Since 2002, Brent knew that Sawyer went by the nickname “redneck.” However, in 2014, Brent reported to his manager Churley and human resources representative Donna Syas-Brandon that Sawyer had a “cartoon in the workplace of a man wearing an ice cream bucket on his head while cutting concrete and bore the caption ‘redneck safety glasses' and that he found the term ‘redneck' to be offensive.” (Decl. of Joseph V. Marra III (“Marra Decl.”) Ex. 24Ba (“Brent Dep.”), at 124:4-25, ECF No. 63-1; DSUF 59.) Additionally, Brent requested that Sawyer's “REDNECS” license plate be removed. (PSAMF 158.) Brent also demanded that Sawyer refrain from using his nickname “redneck” because Brent found the term to be “functional[ly] equivalent of a white man calling him [the N-word].” (PSAMF 158.) Churley made Sawyer remove the cartoon and license plate and told Sawyer to refrain from using his nickname “redneck” at work. (DSUF 62.)

         E. Incident with Sawyer and Boeing's Subsequent on Investigation

         On an unspecified date, Sawyer told Brent “F*ck you, F you.” (Brent Decl. ¶ 17.) On October 21, 2015, Brent and Sawyer had another verbal altercation. While the team conducted crane operations, Sawyer observed Brent and Stan Jolley (“Jolley”), an African-American engineer, sitting down. (DSUF 64.) Sawyer became upset and told Brent to either “get up or go home.” (See DSUF 66.) Brent retorted that he was checking out push carts to Jolley and was waiting for the crane to come down. (DSUF 65.) Brent informed Churley about the altercation, and Churley then initiated an investigation. (DSUF 69.)

         Churley interviewed seven employees who were either on third shift or witnessed the interaction between Sawyer and Brent. (Id.) Churley concluded that Brent had sat in the chair for only a couple of minutes before both Brent and Sawyer raised their voices. (Decl. of William Churley (“Churley Decl.”) Ex. 10, at 2, ECF No. 60-1.) Neither yelled nor swore. (Id.) Brent reported that he did not like Sawyer's “redneck” nickname, that Sawyer often discussed his firearms hobby at work, and showed-off his firearms related videos. (PSAMF 159.) On occasion, while sitting at his desk, Sawyer would assemble his rifle scope in plain view. (Id.) Brent told Churley that he hoped Sawyer “would not do anything to get back at him.” (Id.)

         In Brent's December 8, 2017 deposition, he was asked if he knew why Sawyer had showed him his firearm videos. Brent responded, “I guess to brag, boast . . . I wasn't the only person he showed these videos to.” (Brent Dep. at 117:18-23.) Brent also testified in his deposition that he was in good mental and physical health, had not seen a mental healthcare provider in the last three years, did not feel a need to see anyone who is a mental healthcare provider, and boasted about his 91 percent Boeing wellness score. (Brent Dep. 11:18-15:6.) However, in Brent's Declaration dated May 30, 2019, Brent stated that Sawyer caused him to suffer severe emotional distress. (Brent Decl. ¶ 15.)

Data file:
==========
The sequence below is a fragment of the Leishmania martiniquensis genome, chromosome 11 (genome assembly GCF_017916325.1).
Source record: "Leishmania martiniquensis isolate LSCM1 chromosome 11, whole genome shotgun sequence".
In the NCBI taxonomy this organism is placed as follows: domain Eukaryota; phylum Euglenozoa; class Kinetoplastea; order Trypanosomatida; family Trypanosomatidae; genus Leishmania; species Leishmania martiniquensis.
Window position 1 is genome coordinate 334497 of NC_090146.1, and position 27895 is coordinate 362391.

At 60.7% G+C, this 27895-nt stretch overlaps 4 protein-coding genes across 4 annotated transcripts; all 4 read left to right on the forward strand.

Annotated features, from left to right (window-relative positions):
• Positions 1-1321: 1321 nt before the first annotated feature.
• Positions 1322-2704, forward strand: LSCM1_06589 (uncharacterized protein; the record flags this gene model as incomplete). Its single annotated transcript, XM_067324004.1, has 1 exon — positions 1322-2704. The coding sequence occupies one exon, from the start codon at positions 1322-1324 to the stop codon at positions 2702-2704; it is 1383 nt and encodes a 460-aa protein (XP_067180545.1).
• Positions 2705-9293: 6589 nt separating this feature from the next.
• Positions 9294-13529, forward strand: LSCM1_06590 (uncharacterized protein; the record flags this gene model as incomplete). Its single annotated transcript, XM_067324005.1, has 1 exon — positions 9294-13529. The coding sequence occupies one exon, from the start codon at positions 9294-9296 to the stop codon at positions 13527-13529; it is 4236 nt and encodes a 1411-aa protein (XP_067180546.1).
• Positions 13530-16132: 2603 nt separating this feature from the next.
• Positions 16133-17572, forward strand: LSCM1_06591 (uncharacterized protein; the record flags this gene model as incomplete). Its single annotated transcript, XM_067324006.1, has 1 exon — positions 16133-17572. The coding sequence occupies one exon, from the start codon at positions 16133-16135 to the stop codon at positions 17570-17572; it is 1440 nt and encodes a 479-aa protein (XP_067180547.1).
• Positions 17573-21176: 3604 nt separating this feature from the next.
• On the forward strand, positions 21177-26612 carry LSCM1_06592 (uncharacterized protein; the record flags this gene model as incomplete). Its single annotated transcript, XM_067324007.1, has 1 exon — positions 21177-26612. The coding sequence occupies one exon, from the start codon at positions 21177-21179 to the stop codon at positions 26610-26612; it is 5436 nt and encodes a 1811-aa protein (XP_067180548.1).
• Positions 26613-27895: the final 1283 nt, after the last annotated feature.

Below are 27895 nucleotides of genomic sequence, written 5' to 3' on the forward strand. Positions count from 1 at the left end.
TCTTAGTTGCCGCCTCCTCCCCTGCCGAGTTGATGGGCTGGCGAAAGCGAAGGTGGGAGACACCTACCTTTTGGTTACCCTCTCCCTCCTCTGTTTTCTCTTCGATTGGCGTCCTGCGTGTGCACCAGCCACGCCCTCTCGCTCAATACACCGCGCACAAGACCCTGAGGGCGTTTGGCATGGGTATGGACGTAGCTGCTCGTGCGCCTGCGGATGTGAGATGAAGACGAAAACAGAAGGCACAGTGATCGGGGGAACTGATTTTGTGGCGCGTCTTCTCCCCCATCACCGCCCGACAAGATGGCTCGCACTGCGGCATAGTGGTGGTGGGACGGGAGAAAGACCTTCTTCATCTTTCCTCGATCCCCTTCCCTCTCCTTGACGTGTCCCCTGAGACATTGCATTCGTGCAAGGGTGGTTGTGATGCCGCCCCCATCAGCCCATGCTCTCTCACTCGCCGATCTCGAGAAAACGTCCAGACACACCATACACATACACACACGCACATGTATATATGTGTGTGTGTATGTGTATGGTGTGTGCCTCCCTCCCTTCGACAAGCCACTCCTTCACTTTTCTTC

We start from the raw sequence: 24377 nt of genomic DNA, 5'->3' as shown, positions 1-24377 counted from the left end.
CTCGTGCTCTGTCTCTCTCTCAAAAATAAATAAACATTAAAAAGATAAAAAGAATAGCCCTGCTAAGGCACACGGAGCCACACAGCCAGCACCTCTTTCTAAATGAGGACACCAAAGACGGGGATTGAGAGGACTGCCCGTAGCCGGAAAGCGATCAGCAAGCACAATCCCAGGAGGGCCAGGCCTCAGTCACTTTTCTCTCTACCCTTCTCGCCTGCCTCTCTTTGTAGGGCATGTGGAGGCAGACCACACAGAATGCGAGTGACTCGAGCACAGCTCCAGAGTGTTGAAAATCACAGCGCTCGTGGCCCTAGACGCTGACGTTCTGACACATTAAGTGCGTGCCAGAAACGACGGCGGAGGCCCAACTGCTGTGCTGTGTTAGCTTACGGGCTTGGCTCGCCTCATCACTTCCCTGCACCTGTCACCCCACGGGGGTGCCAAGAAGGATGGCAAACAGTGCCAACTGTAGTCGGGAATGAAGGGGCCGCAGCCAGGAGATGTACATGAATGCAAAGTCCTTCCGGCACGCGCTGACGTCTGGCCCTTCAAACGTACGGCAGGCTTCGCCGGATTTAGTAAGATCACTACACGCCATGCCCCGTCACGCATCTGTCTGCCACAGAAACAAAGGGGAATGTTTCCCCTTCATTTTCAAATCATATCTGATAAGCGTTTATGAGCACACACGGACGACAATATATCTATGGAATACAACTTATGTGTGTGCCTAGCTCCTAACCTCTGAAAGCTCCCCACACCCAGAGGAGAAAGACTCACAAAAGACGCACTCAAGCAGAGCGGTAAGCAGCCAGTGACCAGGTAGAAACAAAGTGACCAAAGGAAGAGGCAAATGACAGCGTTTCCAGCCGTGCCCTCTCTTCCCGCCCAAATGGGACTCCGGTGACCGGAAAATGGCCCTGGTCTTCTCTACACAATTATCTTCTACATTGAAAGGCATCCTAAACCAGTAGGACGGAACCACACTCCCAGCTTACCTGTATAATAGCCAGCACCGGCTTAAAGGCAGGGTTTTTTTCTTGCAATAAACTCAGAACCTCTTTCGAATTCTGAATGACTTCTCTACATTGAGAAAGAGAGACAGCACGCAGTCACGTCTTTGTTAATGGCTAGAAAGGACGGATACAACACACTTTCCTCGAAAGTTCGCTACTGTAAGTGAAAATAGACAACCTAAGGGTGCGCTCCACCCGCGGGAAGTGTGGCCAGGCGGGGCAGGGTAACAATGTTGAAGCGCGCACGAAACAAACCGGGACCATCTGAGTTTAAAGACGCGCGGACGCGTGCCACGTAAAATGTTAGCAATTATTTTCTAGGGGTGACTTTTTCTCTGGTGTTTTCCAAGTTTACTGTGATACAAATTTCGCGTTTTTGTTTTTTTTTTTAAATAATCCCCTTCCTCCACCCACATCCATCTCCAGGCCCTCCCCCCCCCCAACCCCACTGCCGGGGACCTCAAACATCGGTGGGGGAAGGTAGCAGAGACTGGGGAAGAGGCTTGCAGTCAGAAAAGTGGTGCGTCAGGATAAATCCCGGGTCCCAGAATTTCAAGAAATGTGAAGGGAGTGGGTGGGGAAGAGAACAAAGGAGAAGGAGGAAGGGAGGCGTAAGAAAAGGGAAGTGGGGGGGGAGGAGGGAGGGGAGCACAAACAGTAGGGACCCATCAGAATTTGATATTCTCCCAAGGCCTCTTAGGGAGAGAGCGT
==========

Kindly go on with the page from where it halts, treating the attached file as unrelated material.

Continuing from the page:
Following Churley's investigation, Boeing provided Brent and Sawyer feedback on how to interact with dignity and respect. (DSUF 80.) Brent stated that he was satisfied with how Boeing handled his complaints. (DSUF 83.) Nevertheless, Brent informed Boeing that he still felt that he was a target and victim of discrimination. (Brent Decl. ¶ 70.)

         F. Sawyer Assigns Brent Non-Preferred Tasks

         In August 2016, Brent reported to Churley that Sawyer did not assign him his preferred assignment. (DSUF 84.) Brent reported that, on thirteen different occasions, Sawyer assigned Brent to menial tasks, including re-taping and removing tape from the SSL floors, and assigned lesser-qualified technicians to the preferred spacecraft testing. (Brent Decl. ¶ 16; PSAMF 133.) Brent states that Sawyer assigned him to menial task based on his race. (PSAMF 133.) Yet, Sawyer also assigned Cooney, the hourly lead and a Caucasian male, to the same menial tasks. (DSUF 84.)

         G. Sawyer's DFEH Complaint & February 24, 2017 Communications

         On February 1, 2017, Brent filed a complaint with the DFEH, claiming that he experienced discrimination, harassment, and retaliation. (DSUF 93.) Also, on February 24, 2017, Brent informed Churley that he endured the following harassment: (1) someone spat snuff on Brent's front fender causing damage; (2) someone splashed soda on Brent's car; and (3) someone took items from Brent's lunch box. (DSUF 100.) Brent informed Churley that he considered these hate crimes, and that Churley did not know about these events because Brent did not advertise them. (DSUF 98- 99.) Brent also told Churley that Sawyer was ordering him to take before and after pictures of his work, and asked whether the reason was to justify his work accomplishments. (PSAMF 164; Churley Decl. Ex. 12, at 3, ECF No. 60-3.) Finally, Brent asked Churley not to disclose the information because Brent feared retaliation. (Churley Decl. Ex. 12, at 3)

         Thereafter, Churley asked Brent to bring him all past or future incidents or issues as soon as possible. (Id. at 2.) Churley also asked Brent to provide him additional information and details concerning the hate crime incidents so he could investigate. (Id.) Churley informed Brent that the photographs were not about Brent's work, but rather to justify the overhead budget. (Id.) Brent replied on March 13, 2017, that he reported the incidents to Allied Barton Security, but otherwise provided no further information or details. (Id. at 1.) Brent even stated that “[t]here was no need for investigation, this kind of stuff happens all the time. You remember the jokes.” (Id.) Concerning the photos, Brent stated that he was the only one taking the pictures on his shift, and that it was not really a problem. (Id.)

         After filing his complaint with the DFEH, Brent requested an immediate right to sue and filed this lawsuit against Boeing on June 14, 2017. (DSUF 94.)

         III. ...